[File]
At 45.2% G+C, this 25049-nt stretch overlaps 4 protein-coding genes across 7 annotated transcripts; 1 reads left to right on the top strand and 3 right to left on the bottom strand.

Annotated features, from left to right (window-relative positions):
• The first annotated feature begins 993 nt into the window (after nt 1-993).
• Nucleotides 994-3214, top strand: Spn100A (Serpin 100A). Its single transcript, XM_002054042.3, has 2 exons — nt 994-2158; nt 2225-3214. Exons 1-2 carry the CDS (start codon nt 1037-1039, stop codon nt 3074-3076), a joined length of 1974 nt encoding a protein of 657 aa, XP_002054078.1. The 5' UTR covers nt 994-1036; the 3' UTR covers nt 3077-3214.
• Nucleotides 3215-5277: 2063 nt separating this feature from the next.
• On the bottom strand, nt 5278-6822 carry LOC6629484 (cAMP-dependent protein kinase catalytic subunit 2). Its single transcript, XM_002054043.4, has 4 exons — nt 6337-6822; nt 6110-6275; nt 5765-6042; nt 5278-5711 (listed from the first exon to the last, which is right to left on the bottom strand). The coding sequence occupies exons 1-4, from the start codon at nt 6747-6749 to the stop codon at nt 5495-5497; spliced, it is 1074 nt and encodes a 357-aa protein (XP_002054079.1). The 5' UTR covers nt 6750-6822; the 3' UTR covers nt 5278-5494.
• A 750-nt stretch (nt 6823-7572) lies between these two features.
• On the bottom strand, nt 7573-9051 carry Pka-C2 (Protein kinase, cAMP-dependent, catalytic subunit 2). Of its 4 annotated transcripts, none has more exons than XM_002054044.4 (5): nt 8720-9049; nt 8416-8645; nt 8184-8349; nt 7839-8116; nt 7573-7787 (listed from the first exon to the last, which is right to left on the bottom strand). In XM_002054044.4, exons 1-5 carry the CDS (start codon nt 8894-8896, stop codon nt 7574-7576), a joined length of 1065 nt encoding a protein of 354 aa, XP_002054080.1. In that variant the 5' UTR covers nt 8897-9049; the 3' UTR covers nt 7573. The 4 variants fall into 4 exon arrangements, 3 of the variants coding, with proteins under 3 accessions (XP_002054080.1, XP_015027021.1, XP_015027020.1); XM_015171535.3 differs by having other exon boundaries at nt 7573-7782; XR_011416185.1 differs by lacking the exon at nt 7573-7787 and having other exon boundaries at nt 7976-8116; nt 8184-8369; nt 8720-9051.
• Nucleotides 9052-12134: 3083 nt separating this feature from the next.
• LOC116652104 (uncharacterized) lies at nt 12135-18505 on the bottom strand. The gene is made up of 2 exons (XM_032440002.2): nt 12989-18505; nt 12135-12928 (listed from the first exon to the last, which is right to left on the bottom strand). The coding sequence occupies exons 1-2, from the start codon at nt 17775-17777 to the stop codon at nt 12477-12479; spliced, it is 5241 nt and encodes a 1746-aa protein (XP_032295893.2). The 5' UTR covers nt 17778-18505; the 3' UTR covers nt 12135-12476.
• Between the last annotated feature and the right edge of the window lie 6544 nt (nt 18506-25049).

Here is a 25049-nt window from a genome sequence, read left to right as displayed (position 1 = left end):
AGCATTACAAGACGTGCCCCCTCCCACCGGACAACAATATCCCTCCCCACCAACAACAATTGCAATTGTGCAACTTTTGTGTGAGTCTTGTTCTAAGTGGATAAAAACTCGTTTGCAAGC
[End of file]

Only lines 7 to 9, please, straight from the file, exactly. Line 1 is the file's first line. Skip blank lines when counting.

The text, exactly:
• A 750-nt stretch (nt 6823-7572) lies between these two features.
• On the bottom strand, nt 7573-9051 carry Pka-C2 (Protein kinase, cAMP-dependent, catalytic subunit 2). Of its 4 annotated transcripts, none has more exons than XM_002054044.4 (5): nt 8720-9049; nt 8416-8645; nt 8184-8349; nt 7839-8116; nt 7573-7787 (listed from the first exon to the last, which is right to left on the bottom strand). In XM_002054044.4, exons 1-5 carry the CDS (start codon nt 8894-8896, stop codon nt 7574-7576), a joined length of 1065 nt encoding a protein of 354 aa, XP_002054080.1. In that variant the 5' UTR covers nt 8897-9049; the 3' UTR covers nt 7573. The 4 variants fall into 4 exon arrangements, 3 of the variants coding, with proteins under 3 accessions (XP_002054080.1, XP_015027021.1, XP_015027020.1); XM_015171535.3 differs by having other exon boundaries at nt 7573-7782; XR_011416185.1 differs by lacking the exon at nt 7573-7787 and having other exon boundaries at nt 7976-8116; nt 8184-8369; nt 8720-9051.
• Nucleotides 9052-12134: 3083 nt separating this feature from the next.